Transcription

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Announcer:  What are we writing in the book of our children’s lives? Mike teaches about child training in this first segment of the Alabama seminar.

Mike Pearl:  If you’ve got children, it’s too late to decide what you’re going to be in life. You’re a parent, a full‑time parent. The degree to which you’re successful at child training is the degree to which you recognize that the most important task you’ve got in the world is training up that child. We get a lot of letters. I think the saddest failure in life may be divorce, you say, bankruptcy, sickness. No, the saddest failure in life is losing your children to the world. To see them eaten, consumed, digested and spit out, and left as garbage. That’s where most kids end up.

We hear from mothers, daddies, and we get 100, 125 letters a day. Sometimes 200 letters. So you see a lot of sadness and a lot of joy in all those letters. More joy than sadness. Sometimes, we get letters, and Deb will sit down and read one to me, and we just shake our heads. We don’t know where to start. We don’t really know what to do, to tell them how to get out of that mess they’re in.

We read about children that are mean and violent and angry at two years old, beating on their mother at three. Kids at four that are threatening murder to their siblings and doing violent things and having such tantrums and passions that they go into convulsions. Strange, weird, twisted and warped things.

14‑year‑olds and 15‑year‑olds beating on their mama and hitting their daddy and mistreating their sisters, been in jail at 16.

One of the boys, we wrote about our families, we wrote about in our newsletter, the boy was caught and put in jail for raping an old lady recently. He broke out. He’s somewhere at large in the neighborhood. I think he was 16, 17‑years‑old. Do you remember the article Rats? He was one of the rats.

When we wrote the article, he was coming to church a little bit, but his mama really didn’t care. He’d actually told some kids, “Before I get too old,” he said, “One of my ambitions in life is to rape and kill an old lady.”

They thought he was just talking, maybe video game talk or something. Maybe something he picked up on TV or got it at public school. He was serious. He found him one right at 80‑years‑old, alone, carried out his ambition.

That boy was not born like that. That child was made. God created his body and God created his mind, and then God gave that child innocent and pure to two parents. They split so he ended up with one parent. He ended up with a parent that wasn’t his and someone didn’t like him. He ended up with someone that mistreated him and abused him and cussed him. Then he ended up in jail.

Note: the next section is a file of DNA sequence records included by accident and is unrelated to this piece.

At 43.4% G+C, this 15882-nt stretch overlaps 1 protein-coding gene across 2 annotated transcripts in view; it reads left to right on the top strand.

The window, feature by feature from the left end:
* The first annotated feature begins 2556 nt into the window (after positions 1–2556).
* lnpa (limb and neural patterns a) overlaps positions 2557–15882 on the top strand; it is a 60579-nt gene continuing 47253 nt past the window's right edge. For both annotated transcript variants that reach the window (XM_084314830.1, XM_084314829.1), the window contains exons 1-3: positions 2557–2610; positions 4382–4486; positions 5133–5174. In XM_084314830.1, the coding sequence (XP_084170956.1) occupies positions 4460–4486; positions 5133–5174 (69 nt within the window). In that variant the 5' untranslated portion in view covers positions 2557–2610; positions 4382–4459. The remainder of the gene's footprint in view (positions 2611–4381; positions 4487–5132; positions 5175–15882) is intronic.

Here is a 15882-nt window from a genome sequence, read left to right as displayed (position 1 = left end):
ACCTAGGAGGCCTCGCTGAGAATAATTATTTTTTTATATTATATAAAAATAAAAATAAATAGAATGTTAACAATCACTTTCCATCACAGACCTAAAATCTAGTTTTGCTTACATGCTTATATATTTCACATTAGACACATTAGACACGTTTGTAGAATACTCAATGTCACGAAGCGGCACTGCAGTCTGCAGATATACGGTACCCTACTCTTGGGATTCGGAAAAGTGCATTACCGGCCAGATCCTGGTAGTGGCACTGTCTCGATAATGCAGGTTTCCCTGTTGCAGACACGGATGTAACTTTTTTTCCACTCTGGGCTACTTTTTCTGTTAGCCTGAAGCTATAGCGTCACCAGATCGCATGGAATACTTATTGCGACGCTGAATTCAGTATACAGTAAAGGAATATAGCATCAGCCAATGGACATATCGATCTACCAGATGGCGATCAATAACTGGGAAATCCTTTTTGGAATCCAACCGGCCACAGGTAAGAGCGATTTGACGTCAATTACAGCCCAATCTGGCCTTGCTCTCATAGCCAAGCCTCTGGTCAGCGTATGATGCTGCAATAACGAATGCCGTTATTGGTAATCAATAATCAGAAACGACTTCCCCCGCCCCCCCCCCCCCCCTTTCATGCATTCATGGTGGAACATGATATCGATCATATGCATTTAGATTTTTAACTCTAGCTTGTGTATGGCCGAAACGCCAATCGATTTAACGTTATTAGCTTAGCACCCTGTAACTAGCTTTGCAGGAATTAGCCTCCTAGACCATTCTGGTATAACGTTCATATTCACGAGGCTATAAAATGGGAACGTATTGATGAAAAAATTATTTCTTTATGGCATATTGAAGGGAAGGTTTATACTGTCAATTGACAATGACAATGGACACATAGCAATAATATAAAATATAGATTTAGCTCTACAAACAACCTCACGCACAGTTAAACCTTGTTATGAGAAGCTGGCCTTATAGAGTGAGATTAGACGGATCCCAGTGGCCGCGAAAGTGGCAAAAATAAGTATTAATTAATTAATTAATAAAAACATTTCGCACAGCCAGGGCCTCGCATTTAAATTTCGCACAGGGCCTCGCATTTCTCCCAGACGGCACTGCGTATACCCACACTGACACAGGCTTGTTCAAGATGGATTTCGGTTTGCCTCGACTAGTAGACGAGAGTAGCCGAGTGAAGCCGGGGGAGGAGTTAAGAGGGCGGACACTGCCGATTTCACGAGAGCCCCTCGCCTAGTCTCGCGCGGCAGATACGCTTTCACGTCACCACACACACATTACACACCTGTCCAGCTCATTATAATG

Now, he’s at large, living somewhere in an outhouse or a barn top. I don’t know what he’s plotting or planning next but I know the people in the neighborhood are all armed against that little boy. This little guy. He’s not a big, strong‑looking fellow. He’s the last guy in the world you expect to do something like that, just looking at him physically. But that child was made. He was created.

The Bible says, “Train up a child in the way he should go and when he’s old, he will not depart from it.” Now, you see, training works both ways. It’s like a street that you step onto. You’ve got a choice. You can go in one of two directions. Training works both ways.

Just like when you get a new dog. I come into your house and I see the dog tearing the paper up or tearing a chunk of stuffing out of your couch. I say, “Wow. You’ve trained that dog. He really does enjoy couches.” You say, “I didn’t train him.” Oh, yes you did. The first time he chewed at a couch and you left him alone, you were indicating that was a permissible thing to do.

You say, “Oh, no. But I kicked him.” Well, did that train him not to eat the couch because you kicked him? You say, “No. But at least it made me feel better.” You didn’t train him. You say, “But he’s got a good breeding.” We’re not talking about breeding, now. We’re talking about what that dog experienced early in life. He’s eating your couch.